We all know the benefits of students participating in a small group; this is why we press so hard for them to do so! Consider the joy you experience when “that” student moves from being a prankster who could care less about being there and is actually more of a distraction than a disciple, to being fully engaged in a small group. Or when that passive observer in the back of the room joins a small group and begins to truly experience Christian community with his/her peers. We all praise Jesus and are reminded that miracles still happen!

BUT, what about when the one that we don’t really know what to do with signs up to be in a small group—you know, Teddy. Teddy is the quirky kid with autism, or the kid that is in a wheelchair, or the kid that has the mind of a toddler but the body of a thirteen year old. Teddy is the one that we are a little afraid to fully embrace as ‘our’ youth (I’ve been there). No doubt, helping Teddy get connected can be challenging. There is however, a message that we need to get out.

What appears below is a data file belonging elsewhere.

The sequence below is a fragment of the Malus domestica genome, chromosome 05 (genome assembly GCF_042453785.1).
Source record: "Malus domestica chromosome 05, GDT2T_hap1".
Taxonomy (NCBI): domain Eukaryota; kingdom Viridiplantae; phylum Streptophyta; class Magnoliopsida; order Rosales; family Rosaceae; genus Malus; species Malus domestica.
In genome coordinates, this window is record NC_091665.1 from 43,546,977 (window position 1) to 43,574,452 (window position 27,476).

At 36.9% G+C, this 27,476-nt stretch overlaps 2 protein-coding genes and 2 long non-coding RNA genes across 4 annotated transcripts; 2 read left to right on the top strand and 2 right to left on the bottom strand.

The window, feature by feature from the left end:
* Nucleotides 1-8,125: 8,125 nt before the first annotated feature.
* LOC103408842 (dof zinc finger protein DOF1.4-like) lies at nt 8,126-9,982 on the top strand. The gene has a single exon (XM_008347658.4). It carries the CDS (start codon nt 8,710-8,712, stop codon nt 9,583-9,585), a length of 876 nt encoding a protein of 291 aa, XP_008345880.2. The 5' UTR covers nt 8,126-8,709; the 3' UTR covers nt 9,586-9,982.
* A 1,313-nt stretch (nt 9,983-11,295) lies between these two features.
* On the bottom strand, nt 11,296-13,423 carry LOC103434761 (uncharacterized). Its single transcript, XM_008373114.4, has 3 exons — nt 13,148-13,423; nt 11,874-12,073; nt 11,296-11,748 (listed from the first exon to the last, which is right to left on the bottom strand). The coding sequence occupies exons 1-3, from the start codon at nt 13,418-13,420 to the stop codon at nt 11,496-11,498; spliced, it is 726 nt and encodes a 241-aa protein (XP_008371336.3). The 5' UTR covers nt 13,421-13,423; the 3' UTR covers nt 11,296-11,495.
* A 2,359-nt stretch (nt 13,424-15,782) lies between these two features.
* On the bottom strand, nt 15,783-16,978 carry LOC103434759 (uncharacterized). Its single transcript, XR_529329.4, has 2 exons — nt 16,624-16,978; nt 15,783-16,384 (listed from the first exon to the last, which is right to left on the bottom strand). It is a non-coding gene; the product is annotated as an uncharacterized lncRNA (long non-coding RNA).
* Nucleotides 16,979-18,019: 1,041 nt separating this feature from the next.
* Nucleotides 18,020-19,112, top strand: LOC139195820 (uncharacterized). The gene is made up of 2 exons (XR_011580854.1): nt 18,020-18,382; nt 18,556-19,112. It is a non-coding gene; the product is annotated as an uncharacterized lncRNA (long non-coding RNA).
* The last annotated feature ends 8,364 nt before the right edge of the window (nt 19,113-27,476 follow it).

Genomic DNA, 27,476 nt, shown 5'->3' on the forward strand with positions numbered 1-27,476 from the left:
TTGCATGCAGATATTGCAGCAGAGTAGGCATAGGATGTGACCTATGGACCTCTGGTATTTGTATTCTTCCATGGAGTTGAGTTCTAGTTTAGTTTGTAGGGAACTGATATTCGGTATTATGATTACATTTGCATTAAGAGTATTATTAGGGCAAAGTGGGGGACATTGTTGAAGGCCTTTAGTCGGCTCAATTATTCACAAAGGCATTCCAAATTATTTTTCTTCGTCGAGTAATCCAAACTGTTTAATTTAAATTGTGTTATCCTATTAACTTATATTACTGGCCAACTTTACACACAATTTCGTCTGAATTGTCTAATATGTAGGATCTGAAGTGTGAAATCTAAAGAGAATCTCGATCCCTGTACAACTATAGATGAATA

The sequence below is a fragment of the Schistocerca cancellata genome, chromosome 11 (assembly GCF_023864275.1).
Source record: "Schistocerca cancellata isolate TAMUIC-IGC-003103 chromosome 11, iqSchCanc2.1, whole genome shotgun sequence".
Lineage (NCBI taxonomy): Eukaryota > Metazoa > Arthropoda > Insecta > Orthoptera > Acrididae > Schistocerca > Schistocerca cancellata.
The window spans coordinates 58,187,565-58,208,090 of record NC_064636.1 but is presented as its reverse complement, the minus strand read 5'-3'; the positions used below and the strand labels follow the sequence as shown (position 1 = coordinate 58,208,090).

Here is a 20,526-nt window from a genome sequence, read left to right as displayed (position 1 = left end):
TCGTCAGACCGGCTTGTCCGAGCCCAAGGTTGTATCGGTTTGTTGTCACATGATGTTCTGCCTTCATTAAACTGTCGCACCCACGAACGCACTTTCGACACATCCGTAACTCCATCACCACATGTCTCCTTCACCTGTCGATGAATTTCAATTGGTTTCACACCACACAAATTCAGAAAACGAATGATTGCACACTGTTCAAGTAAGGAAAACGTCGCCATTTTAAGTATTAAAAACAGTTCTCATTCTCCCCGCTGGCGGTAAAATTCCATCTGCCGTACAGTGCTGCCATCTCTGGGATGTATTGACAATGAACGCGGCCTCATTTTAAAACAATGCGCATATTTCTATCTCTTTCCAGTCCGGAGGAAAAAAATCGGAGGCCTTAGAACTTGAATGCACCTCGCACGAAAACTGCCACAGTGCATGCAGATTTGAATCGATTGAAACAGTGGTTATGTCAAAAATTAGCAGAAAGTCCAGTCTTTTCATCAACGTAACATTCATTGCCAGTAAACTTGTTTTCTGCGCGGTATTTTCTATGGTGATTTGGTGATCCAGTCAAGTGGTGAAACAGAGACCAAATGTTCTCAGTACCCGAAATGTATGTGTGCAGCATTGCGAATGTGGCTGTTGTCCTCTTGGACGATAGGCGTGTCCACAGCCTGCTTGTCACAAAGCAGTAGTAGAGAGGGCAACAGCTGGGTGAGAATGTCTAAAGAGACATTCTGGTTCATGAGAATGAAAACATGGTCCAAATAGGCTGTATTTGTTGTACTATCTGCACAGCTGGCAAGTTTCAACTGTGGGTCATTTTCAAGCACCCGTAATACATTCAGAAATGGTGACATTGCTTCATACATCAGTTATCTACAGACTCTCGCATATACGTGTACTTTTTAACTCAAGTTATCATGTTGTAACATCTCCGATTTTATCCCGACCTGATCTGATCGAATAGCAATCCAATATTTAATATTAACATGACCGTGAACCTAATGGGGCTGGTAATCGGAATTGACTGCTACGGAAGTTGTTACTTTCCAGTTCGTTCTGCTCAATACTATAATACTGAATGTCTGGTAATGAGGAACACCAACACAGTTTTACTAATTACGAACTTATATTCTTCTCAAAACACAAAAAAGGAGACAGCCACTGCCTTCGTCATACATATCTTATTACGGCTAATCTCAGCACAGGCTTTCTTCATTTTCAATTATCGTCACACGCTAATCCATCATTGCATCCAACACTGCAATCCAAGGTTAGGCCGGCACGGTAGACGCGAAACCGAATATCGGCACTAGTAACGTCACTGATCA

According to the apostle Paul in 1 Corinthians 12 “those parts of the body that seem to be weaker are indispensable, and the parts that we think are less honorable we treat with special honor” vv. 22-23.
If students impacted by disability are missing from our groups (large or small), then an indispensable part of the body of Christ is missing, resulting in a disabled group. This perspective is quite the opposite of what one would expect, but by excluding those with disabilities from our typical programs, we are in fact disabling the body of Christ.

Sure, some changes may need to take place, whether architectural or even attitudinal, in order for these students to be included, but we must do whatever it takes to include them in every possible aspect of our ministries. By doing this, we will receive the blessings that are found by embracing Teddy (I’ve experienced this as well). Teddy’s God-given gifts will soon be recognized, and his group members will soon begin to embrace his presence. If your ministry does not have students with special needs in it, then take Jesus’ challenge to the Pharisees: go find them and invite them to the party (Luke 14:12-24)!

Do you have a student with special needs in your group? What are some ways you have successfully included them each week?

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